Eicosanoids play key roles in many physiologic and disease processes, and their regulation by nonsteroidal anti-inflammatory drugs (NSAIDs) is critical to many therapeutic approaches. These autacoids are rapidly inactivated by specific enzymes such as 15-hydroxyprostaglandin dehydrogenase (15-PGDH) and 15-oxoprostaglandin 13-reductase/leukotriene B(4) 12-hydroxydehydrogenase (PGR/LTB(4)DH) that act on main series of eicosanoids (i.e., leukotrienes, prostaglandins), and recently found to act in lipoxin inactivation. Here, a panel of NSAIDs was assessed to determine each compound's ability to inhibit eicosanoid-directed activities of either the recombinant 15-PGDH or the PG-LXR/LTB(4)DH. The recombinant 15-PGDH that acts on both prostaglandin E(2) (PGE(2)) and lipoxin A(4) (LXA(4)) was not significantly inhibited by the NSAIDs tested. In contrast, several of the widely used NSAIDs were potent inhibitors of the PG-LXR/LTB(4)DH that metabolizes 15-oxo-PGE(2), and LTB(4) as well as 15-oxo-LXA(4). Diclofenac and indomethacin each inhibited PG-LXR/LTB(4)DH-catalyzed conversion of 15-oxo-PGE(2) to 13,14-dihydro-15-oxo-PGE(2) by 70 and 95%, respectively. Also, a COX-2 inhibitor, niflumic acid, inhibited the PG-LXR/LTB(4)DH eicosanoid oxidoreductase (EOR) by 80% while other COX-2 inhibitors such as nimesulide and NS-398 did not inhibit this enzyme. These results indicate that certain clinically useful NSAIDs such as diclofenac and indomethacin, in addition to inhibiting cyclooxygenases (1 and 2), also interfere with eicosanoid degradation by blocking PG-LXR/LTB(4)DH (EOR) and are members of a new class of dual cyclooxygenase (COX)-EOR inhibitors. Moreover, they suggest that the impact of NSAIDs on PG-LXR/LTB(4)DH activities as targets in the local tissue regulation of eicosanoid-mediated processes should be taken into account.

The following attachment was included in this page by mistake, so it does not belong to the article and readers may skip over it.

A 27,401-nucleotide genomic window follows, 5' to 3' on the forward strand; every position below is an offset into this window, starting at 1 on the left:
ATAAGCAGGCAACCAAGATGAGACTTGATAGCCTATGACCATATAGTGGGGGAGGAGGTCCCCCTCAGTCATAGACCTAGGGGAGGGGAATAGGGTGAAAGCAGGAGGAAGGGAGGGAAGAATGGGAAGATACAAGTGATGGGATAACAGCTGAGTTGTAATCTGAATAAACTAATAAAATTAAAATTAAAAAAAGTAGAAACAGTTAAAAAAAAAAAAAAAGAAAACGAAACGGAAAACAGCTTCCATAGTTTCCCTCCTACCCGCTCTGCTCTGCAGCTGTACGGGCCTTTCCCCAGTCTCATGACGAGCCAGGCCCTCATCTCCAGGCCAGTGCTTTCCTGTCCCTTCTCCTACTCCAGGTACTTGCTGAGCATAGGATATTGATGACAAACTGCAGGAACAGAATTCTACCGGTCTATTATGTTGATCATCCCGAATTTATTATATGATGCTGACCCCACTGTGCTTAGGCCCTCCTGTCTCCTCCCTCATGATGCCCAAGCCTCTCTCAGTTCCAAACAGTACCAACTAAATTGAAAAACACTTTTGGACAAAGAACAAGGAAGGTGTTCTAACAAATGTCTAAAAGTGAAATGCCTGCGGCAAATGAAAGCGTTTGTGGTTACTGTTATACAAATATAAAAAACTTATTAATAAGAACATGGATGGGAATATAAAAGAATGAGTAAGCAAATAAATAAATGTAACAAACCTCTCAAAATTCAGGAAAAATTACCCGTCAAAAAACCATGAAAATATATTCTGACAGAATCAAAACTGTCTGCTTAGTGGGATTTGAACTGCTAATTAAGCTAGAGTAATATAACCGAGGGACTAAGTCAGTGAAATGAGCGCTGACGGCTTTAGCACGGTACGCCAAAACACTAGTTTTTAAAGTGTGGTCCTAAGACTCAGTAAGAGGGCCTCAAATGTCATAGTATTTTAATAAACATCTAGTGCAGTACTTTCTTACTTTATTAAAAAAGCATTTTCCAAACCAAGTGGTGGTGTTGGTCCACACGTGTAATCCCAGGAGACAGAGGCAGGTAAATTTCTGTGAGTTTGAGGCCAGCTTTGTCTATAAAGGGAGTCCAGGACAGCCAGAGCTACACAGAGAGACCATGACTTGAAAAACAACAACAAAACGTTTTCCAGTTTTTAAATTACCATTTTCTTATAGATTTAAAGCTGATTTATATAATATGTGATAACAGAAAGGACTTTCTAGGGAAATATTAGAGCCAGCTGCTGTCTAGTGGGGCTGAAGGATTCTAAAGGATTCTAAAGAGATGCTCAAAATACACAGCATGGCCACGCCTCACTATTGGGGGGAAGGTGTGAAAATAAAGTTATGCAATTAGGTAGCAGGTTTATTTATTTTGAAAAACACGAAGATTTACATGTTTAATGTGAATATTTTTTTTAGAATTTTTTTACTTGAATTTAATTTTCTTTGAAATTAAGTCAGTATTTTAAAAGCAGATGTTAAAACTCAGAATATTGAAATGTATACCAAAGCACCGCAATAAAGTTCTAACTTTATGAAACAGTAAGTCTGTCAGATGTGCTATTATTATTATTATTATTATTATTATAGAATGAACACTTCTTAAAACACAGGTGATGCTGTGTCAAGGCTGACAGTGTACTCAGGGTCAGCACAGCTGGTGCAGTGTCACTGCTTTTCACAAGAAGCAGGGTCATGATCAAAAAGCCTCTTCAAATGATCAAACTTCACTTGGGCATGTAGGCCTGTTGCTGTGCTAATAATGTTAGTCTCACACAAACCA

Copyright 2001 Academic Press.